This is not a city-specific “problem.” (It is not even a problem, only a mere annoyance, for having a job and bristling at someone inquiring about it is annoying in itself, an indicator of blind privilege, even for “true artists.”) There was a too-long period of time when I, too, was SMDH and how-far-can-I-roll-my-eyes and R u srs? about this question, dragged by it, felt clutched by some vacuous “so what do you do?”-monster that seemed to live on the breath of every Angeleno. O! The Machine of Hollywood! I thought. The fakery! The climbing of ladders, social and professional! But no. That wasn’t just Los Angeles. It wasn’t just the Industry of Entertainment. Obviously other knuckleheads, in other cities, across the globe, have felt this silly pang. It’s not a problem of New York City. It’s not a problem of certain subcultures or industries. It’s not a problem. If there is any problem nesting in the idea above, it is the death of viewing one’s self as an artist due to making ends meet. With a job. Maybe a career. But that reverberates to everywhere. New York City doesn’t have a monopoly on struggle. Is it more expensive than other cities? Yes. But must the trust fund-less and un-rich work regardless of the city they reside in, save for the lucky few with grants? Yes. Yes! That’s all part of it, too! This is not a problem. There are many problems with living in cities, having jobs, being artists. This is not one.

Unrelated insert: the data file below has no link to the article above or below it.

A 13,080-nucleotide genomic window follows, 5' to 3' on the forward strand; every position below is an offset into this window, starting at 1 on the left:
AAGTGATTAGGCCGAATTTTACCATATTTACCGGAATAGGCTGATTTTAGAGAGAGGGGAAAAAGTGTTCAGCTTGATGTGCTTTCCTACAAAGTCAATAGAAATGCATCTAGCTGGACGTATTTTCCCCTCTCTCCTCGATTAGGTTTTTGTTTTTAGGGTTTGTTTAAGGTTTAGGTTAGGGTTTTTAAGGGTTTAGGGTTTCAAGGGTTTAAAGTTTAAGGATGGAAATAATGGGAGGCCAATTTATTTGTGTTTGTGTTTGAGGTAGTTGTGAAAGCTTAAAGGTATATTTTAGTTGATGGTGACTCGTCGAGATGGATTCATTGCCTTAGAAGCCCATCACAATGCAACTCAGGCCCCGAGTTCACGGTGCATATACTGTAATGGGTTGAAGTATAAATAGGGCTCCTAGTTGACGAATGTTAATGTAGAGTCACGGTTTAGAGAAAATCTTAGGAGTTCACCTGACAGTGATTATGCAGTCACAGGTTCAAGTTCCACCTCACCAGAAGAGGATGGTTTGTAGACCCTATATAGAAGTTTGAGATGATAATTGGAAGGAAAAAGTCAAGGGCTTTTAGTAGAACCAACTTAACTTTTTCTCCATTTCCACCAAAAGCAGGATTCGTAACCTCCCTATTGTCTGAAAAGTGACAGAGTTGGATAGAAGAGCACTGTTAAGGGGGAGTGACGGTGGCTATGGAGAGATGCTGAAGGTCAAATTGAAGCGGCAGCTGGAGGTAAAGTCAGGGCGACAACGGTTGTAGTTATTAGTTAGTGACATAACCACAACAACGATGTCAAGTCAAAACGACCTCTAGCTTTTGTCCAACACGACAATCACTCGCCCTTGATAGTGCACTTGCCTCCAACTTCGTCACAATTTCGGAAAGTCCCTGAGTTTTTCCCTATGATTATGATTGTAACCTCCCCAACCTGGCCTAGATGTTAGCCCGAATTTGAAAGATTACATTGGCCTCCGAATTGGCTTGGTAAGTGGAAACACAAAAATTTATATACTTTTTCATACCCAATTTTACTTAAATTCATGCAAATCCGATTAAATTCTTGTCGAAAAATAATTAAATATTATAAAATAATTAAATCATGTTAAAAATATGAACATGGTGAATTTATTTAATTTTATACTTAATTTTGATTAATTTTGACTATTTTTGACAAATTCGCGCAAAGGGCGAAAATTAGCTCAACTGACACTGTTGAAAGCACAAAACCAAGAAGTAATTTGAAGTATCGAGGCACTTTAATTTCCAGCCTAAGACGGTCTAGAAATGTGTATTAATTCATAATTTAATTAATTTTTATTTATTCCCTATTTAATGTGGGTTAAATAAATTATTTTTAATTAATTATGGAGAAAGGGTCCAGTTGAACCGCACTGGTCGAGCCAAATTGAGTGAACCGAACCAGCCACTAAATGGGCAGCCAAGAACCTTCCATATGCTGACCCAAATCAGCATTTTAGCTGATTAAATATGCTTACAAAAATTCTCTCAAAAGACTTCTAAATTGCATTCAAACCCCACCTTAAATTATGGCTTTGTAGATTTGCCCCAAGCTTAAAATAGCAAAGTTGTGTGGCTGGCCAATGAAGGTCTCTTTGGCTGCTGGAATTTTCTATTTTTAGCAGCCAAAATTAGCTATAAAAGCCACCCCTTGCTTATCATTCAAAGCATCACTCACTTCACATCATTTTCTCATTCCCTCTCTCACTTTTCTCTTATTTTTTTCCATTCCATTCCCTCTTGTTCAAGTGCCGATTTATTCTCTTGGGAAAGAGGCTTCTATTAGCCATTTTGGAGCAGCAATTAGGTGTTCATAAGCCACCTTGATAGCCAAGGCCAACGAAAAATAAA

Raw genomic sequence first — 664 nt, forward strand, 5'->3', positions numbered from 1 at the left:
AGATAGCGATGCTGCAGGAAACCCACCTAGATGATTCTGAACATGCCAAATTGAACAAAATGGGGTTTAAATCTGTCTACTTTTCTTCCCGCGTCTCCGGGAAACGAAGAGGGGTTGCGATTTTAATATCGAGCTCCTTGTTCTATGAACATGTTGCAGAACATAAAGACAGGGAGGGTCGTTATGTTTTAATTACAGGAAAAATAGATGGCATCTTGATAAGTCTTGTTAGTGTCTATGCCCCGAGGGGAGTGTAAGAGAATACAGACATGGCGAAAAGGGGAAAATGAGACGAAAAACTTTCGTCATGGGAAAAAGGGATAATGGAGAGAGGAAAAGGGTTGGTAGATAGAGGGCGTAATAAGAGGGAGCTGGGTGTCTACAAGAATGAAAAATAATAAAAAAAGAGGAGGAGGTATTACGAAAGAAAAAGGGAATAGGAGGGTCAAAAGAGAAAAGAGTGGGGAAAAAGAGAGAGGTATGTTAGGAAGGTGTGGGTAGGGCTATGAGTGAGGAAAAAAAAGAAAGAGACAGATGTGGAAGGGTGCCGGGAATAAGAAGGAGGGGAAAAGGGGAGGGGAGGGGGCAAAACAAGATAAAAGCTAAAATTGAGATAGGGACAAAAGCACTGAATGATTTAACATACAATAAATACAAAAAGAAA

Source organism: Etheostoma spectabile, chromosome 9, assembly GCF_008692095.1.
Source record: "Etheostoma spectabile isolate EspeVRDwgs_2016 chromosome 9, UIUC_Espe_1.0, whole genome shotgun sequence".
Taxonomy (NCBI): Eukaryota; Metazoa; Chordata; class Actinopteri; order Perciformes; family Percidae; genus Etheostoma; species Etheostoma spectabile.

Later, realizing it wasn’t an Angeleno parasite of questioning, I concluded it was only lazy conversationists employing this questioning. The all-cringing whispering of the capital-N “networking” (shush!) shaming around us in a waltz. Maybe. But if someone is mingling, lingering in your personal space at a party, in a bar, at a luncheon, and they know nothing of you, and they know of zero witty, high-brow ice breakers to wow you with their conversation, what is wrong with them asking about one of the few things we all must do? One of the few things that connects us all—the need for shelter and food and the modern route to acquire it? Absolute worst case scenario: they’re trying to use you. This rarely actually happens. And when it does, the indicators outside of asking “what do you do?” are many and easily spotted. The thirst is real, you know. So, removing worst-case-scenario, lecherous fuck-head troll asking, what is at the root of this question, or at least near it? Someone trying to make a connection with you, the simplest, most basic way they know how. Would it be better if they asked you what you love? Of course! Of course we want to talk about what we love over our day jobs! Are most people comfortable initiating conversation with something, especially to artists, that is so intimate? No!
So let us not yuck and whimper at someone asking about our lives. And let us not pile meaning upon it and then assign its reason for existence to a particular city, or industry, or group of people, or trade-wind. Smile, answer the question, and unfold the conversation with your new acquaintance, your new friend, maybe, your new colleague, possibly, or just the buzzed art enthusiast behind you in line for the bathroom. There are worse things in this world. And that list is so very long.”